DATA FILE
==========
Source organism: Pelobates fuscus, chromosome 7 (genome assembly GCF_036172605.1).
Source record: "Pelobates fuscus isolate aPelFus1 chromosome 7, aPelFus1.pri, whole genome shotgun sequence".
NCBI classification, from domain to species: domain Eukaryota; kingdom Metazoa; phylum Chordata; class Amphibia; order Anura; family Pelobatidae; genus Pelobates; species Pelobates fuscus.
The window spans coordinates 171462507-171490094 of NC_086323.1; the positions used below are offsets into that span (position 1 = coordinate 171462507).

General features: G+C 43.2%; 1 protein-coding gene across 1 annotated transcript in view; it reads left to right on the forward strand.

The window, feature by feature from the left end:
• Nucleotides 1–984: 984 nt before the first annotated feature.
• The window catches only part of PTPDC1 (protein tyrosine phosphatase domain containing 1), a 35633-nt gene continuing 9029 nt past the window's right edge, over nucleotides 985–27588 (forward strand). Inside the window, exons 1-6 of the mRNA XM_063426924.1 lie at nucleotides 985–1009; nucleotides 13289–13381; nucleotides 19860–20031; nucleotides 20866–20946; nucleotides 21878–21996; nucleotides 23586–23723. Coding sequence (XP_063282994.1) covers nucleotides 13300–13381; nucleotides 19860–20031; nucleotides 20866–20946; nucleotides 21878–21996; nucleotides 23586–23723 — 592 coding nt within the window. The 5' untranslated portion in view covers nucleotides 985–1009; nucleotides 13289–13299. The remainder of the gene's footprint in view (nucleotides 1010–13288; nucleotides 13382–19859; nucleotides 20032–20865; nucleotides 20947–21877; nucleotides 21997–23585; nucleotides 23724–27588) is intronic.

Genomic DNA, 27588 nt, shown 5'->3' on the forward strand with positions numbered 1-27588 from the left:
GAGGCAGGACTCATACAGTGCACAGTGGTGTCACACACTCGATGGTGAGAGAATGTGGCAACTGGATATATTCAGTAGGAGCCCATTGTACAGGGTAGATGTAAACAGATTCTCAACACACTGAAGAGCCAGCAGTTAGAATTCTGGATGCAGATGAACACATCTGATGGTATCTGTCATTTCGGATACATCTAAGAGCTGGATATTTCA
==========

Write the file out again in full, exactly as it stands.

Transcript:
Source organism: Pelobates fuscus, chromosome 7 (genome assembly GCF_036172605.1).
Source record: "Pelobates fuscus isolate aPelFus1 chromosome 7, aPelFus1.pri, whole genome shotgun sequence".
NCBI classification, from domain to species: domain Eukaryota; kingdom Metazoa; phylum Chordata; class Amphibia; order Anura; family Pelobatidae; genus Pelobates; species Pelobates fuscus.
The window spans coordinates 171462507-171490094 of NC_086323.1; the positions used below are offsets into that span (position 1 = coordinate 171462507).

General features: G+C 43.2%; 1 protein-coding gene across 1 annotated transcript in view; it reads left to right on the forward strand.

The window, feature by feature from the left end:
• Nucleotides 1–984: 984 nt before the first annotated feature.
• The window catches only part of PTPDC1 (protein tyrosine phosphatase domain containing 1), a 35633-nt gene continuing 9029 nt past the window's right edge, over nucleotides 985–27588 (forward strand). Inside the window, exons 1-6 of the mRNA XM_063426924.1 lie at nucleotides 985–1009; nucleotides 13289–13381; nucleotides 19860–20031; nucleotides 20866–20946; nucleotides 21878–21996; nucleotides 23586–23723. Coding sequence (XP_063282994.1) covers nucleotides 13300–13381; nucleotides 19860–20031; nucleotides 20866–20946; nucleotides 21878–21996; nucleotides 23586–23723 — 592 coding nt within the window. The 5' untranslated portion in view covers nucleotides 985–1009; nucleotides 13289–13299. The remainder of the gene's footprint in view (nucleotides 1010–13288; nucleotides 13382–19859; nucleotides 20032–20865; nucleotides 20947–21877; nucleotides 21997–23585; nucleotides 23724–27588) is intronic.

Genomic DNA, 27588 nt, shown 5'->3' on the forward strand with positions numbered 1-27588 from the left:
GAGGCAGGACTCATACAGTGCACAGTGGTGTCACACACTCGATGGTGAGAGAATGTGGCAACTGGATATATTCAGTAGGAGCCCATTGTACAGGGTAGATGTAAACAGATTCTCAACACACTGAAGAGCCAGCAGTTAGAATTCTGGATGCAGATGAACACATCTGATGGTATCTGTCATTTCGGATACATCTAAGAGCTGGATATTTCA